Antisemitism doesn’t always come doing a Hitler salute : Jonathan Freedland

When the Ukip politician Godfrey Bloom referred to “Bongo Bongo land”, there were not many who denied the remark was racist. When the same man told women who failed to clean behind the fridge that they were “sluts”, most could see the comment was sexist. Yet when the target of an insult is a Jew or Jews, there is rarely such certainty. Unless antisemitism comes dressed in an SS uniform and doing a Hitler salute, we are regularly thrown into confusion. Suddenly we are in the seminar room, calling on experts to tell us whether or not this or that sentence was anti-Jewish, the debate usually ending without clear resolution. To add to the complexity, very often Jews disagree among themselves, with just as many willing to give the disputed word or deed a free pass as to condemn it.

Read the rest of it here.

4 Responses to “Antisemitism doesn’t always come doing a Hitler salute : Jonathan Freedland”

  1. Philiph35 Says:

    “Antisemitism doesn’t always come doing a Hitler salute”. No, quite often these days it comes garbed as a Guardian Editorial or Comment. Shame Jonathan will never notice that.

  2. Absolute Observer Says:

    Philip 35, could you give an example please?

  3. Brian Goldfarb Says:

    AO, I have no idea who Philip35 is, but it’s easy enough to find examples of Guardian journalists overstepping the mark, even if the editorials don’t. Just peruse Comment is Free Watch ( and you’ll see what Philip35 means. I’m sure you already know this.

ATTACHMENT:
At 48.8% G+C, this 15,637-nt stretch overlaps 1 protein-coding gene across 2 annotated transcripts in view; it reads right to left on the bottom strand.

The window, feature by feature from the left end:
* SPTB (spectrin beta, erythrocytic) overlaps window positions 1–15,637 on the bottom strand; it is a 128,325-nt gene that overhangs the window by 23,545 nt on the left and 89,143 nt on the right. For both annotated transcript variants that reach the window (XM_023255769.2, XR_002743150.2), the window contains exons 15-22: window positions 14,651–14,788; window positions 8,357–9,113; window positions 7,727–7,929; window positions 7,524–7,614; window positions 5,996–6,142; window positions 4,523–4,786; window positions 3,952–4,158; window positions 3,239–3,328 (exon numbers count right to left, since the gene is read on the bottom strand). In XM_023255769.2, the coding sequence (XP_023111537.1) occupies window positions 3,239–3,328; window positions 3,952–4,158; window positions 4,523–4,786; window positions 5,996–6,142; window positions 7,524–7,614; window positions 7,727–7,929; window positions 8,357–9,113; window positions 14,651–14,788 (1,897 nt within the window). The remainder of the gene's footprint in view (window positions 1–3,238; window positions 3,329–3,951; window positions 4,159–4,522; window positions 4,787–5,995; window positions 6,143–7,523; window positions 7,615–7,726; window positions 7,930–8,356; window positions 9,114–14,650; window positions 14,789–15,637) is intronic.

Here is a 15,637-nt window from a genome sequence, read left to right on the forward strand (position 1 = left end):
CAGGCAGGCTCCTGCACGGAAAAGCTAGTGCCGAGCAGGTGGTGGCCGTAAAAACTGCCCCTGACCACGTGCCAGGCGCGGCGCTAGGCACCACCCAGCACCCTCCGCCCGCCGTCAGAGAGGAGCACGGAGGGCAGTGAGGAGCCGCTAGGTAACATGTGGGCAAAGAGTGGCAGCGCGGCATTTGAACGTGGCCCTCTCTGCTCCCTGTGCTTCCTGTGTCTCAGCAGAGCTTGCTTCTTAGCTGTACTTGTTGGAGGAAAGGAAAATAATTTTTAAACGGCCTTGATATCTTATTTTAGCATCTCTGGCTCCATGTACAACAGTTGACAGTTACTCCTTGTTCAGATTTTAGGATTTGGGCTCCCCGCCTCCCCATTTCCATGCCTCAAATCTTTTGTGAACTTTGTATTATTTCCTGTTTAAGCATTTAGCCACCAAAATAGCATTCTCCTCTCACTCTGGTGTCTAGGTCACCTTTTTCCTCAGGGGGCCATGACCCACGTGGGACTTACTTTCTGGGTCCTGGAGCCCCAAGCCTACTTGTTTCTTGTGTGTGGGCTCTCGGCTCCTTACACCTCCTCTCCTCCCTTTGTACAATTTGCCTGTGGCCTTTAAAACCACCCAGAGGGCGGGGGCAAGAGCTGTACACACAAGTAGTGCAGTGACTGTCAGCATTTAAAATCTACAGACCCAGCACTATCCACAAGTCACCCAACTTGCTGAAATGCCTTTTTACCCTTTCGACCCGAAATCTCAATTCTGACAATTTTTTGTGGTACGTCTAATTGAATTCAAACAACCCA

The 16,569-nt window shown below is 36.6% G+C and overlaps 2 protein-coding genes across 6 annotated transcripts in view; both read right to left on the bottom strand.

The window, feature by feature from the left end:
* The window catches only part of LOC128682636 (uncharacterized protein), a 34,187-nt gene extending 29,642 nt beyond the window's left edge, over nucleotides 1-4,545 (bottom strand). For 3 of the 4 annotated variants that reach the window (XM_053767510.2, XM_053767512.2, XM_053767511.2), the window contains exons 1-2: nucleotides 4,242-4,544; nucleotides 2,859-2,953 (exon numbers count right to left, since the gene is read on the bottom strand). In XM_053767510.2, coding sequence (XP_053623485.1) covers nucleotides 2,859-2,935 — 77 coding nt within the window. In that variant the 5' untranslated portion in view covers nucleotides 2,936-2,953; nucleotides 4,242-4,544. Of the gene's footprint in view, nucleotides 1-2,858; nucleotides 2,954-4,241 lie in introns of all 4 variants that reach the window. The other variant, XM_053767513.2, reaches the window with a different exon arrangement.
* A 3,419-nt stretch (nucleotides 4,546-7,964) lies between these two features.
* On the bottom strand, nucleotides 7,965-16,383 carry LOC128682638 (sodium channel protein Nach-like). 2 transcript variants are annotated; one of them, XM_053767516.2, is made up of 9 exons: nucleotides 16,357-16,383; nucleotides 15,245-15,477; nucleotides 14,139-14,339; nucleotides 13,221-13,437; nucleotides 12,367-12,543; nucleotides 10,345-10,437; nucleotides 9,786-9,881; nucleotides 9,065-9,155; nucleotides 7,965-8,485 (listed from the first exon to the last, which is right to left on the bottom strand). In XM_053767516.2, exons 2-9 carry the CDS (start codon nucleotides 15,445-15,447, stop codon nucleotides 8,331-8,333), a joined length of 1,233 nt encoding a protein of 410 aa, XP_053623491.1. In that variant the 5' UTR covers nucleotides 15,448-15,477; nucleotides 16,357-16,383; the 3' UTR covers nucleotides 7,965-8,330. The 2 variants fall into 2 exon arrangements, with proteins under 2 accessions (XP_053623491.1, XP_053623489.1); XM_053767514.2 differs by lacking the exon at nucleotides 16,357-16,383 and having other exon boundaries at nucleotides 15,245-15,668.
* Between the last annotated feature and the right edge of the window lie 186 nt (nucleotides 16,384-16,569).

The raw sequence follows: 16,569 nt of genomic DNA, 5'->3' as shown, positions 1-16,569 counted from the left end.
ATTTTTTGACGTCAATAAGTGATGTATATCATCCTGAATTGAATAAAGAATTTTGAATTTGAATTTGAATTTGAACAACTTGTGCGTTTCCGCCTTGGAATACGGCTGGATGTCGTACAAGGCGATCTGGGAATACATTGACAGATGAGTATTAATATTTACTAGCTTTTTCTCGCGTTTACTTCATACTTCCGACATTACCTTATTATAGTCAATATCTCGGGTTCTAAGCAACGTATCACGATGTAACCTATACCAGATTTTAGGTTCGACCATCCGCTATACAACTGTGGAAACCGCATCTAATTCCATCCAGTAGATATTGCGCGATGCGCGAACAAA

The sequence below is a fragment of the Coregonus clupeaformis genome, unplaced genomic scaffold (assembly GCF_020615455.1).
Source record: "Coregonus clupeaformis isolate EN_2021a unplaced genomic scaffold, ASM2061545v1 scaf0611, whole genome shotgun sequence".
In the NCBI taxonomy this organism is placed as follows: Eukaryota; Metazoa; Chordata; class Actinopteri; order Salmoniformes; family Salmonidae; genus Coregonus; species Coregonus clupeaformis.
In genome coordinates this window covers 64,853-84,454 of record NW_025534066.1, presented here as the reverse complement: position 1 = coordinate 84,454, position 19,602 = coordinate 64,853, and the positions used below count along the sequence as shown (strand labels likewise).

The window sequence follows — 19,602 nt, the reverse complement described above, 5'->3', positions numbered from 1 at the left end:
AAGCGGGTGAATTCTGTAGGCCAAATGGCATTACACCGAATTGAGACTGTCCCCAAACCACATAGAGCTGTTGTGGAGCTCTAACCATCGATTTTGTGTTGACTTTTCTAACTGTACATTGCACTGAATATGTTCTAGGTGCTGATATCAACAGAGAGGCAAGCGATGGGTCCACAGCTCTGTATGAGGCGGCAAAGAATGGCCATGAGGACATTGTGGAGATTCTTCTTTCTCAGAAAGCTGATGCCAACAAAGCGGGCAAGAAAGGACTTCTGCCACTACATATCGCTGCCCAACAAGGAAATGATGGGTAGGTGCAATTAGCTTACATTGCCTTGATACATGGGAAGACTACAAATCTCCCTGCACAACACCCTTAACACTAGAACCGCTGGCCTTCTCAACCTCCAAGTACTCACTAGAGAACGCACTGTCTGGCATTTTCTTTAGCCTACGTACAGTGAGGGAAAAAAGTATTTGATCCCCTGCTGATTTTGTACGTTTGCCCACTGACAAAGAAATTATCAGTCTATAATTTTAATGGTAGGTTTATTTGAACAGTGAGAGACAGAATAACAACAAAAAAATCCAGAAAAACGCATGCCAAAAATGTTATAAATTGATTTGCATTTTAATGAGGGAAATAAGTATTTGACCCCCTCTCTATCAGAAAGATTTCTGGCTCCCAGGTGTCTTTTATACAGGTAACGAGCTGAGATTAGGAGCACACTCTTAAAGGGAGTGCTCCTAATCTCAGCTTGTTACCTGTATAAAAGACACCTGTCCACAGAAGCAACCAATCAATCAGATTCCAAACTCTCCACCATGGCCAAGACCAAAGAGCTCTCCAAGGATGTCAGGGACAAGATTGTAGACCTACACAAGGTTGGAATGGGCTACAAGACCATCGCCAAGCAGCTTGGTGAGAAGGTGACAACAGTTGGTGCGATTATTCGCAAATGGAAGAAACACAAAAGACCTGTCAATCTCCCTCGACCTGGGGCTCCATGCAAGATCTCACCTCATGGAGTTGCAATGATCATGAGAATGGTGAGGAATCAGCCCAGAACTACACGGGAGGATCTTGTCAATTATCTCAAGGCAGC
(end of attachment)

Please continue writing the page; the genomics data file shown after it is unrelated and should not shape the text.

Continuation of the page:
I noted elsewhere (on Richard Millet’s blog) that the article on Ralph Miliband (including the headline and the later editorial) quite possibly isn’t antisemitic (though given the Daily Mail’s track record in misleading headlines, to say nothing of exceedingly dubious use of highly selective statistics, such an accusation needs to be carefully probed), but it was certainly a prime example of guilt by association – a McCarthyite tactic straight out of the unlovely US Senator’s 1950s playlist. It was a clear effort to label Ed Miliband with his father’s views. Whatever else he is, Ed M. is no far left-winger.

    Given that the smear effort, continued over a number of days, it’s interesting to think a bit more deeply about the diary note of the 17-year-old Ralph Miliband. Here he was, in about 1940 or 41, washed up on the shores of Britain, with his father, a Belgian refugee who happened to be Jewish, and he looks at the society around him. He is clearly already very bright if not yet fully educated. I wonder if the reporters on the Daily Mail would be happy to have their teenage scribbles published and pored over as they have pored over Ralph Miliband’s?

    As to the content of the comments, Miliband senior was exceedingly perceptive. Perhaps we should make the journalists in question read Brian Cheyette (Professor of English Literature at Reading University), “Constructions of ‘the Jew’ in English Literature and Society: Racial Representations 1875-1945”, first published in 1993, in which he notes the unconscious (and not so unconscious) attitudes towards Jews in the period in question.

    Actually, one doesn’t have to go so far: just read the Dorothy L. Sayers “Lord Peter Wimsey” novels, and the unwitting, taken-for-granted (and not so unwitting in many cases) antisemitism comes dripping off the pages: references to “greasy Levantines”, characters who are “thick-lipped”, and so forth.

    Ralph knew whereof he wrote. And anyone who “hated” Britain would hardly have joined the Navy to fight Fascism in all its guises.

    But then, it’s only Daily Mail journalists we’re talking about. Their reputation is no better (if that high) than that of politicians.

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